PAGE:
Date Published: August 23, 2022 - Last Updated 1 Year, 46 Days, 21 Hours, 43 Minutes ago
Service agents are being displaced upwards in the value chain. Technology is taking over the mundane, repetitive, and narrow work, pushing humans upwards into the tasks requiring emotional intelligence and non-linear problem solving. To use a hotel comparison, agents are moving from bellhops to concierges.
It’s no secret that agents face a variety of new challenges. Despite the classic curse of “May you live in interesting times,” these are rather calls to action that will ultimately make your agents happier. They include:
- Searching for the right information
- Growing number of channels to serve
- Questionably effective self-service options
- Better informed and diverse customers
- Increasingly diverse and complex products and services
- More time-sensitive inquiries
While you should absolutely take your overall tech stack and architecture seriously, you need to closely analyze and redefine your agents’ roles. Many agents and team leads may find themselves in jack-of-all-trades roles, but these roles will continue to be further divided up into specialist roles.
To take an airline example, you may train a group of agents specifically on dealing with issues around passengers who booked through a third-party site like Expedia and another on documents like visas, vaccination certificates, or transporting animals. These are both common issues on a global scale, yet nearly always complicated and likely won’t be solved by the best self-service.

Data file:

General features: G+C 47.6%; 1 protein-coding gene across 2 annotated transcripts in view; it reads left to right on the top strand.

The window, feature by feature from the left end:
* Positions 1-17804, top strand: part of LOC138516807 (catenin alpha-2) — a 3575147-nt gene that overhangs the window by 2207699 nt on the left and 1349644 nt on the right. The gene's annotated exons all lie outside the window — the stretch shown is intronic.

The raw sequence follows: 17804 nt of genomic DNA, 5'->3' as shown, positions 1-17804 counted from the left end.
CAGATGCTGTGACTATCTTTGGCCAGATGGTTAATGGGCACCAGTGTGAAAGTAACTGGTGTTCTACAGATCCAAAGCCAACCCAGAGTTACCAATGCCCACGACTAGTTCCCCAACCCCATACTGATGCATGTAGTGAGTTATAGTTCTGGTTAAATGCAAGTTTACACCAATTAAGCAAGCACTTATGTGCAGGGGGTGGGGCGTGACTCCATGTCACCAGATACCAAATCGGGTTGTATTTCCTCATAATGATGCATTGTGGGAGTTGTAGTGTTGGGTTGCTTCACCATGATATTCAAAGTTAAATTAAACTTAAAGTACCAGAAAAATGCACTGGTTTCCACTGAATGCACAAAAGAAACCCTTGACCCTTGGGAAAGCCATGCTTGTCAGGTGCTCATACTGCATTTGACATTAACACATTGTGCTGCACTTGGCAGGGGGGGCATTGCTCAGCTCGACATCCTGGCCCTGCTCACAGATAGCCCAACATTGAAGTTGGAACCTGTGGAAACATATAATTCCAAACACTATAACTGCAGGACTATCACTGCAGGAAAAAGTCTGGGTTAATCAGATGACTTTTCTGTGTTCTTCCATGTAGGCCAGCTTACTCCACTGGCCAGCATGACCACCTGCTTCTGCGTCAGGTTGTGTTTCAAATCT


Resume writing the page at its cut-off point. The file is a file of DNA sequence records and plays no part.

Phone calls, live chat, messenger, social media and even video calls all require different skillsets and have their own nuances. For the more technically savvy among your contact center staff, you may move someone into a part time or full time “application specialist” role who acts as a bridge between IT, your vendors and staff for ongoing support, optimization, and requests. These workers will essentially become business analysts who still have one foot in support.
Redefining agent roles in the context of new technologies requires clear business thinking. After all, technology today isn’t passive. You must actively work with it to properly map requirements, plan the project, implement, and continue to optimize and scale. Even if you chose the absolute leader in the Gartner Magic Quadrant for every software choice, if you install and forget, you’re going to be disappointed.
To paraphrase Peter Drucker, the larger impact on most contact centers of new technology is not features but that they force you to think through and organize your processes and information more clearly and logically. In that context, you must do the same for your workers and not focus on processes. Where will people be required? Can you move human resources into other areas once you say, automated 40% of your phone interactions? What new roles will be required to serve and maintain the new technology?
Moreover, since attrition will still remain a challenge for the foreseeable future, it’s an opportunity to create a contact center that can handle more with fewer resources. In summary, new technology and the many challenges discussed today are real but thinly veiled opportunities to hire, train, and benefit from more highly skilled staff. Higher skilled roles are more fulfilling and better paid, which will reduce attrition problem and increase job satisfaction.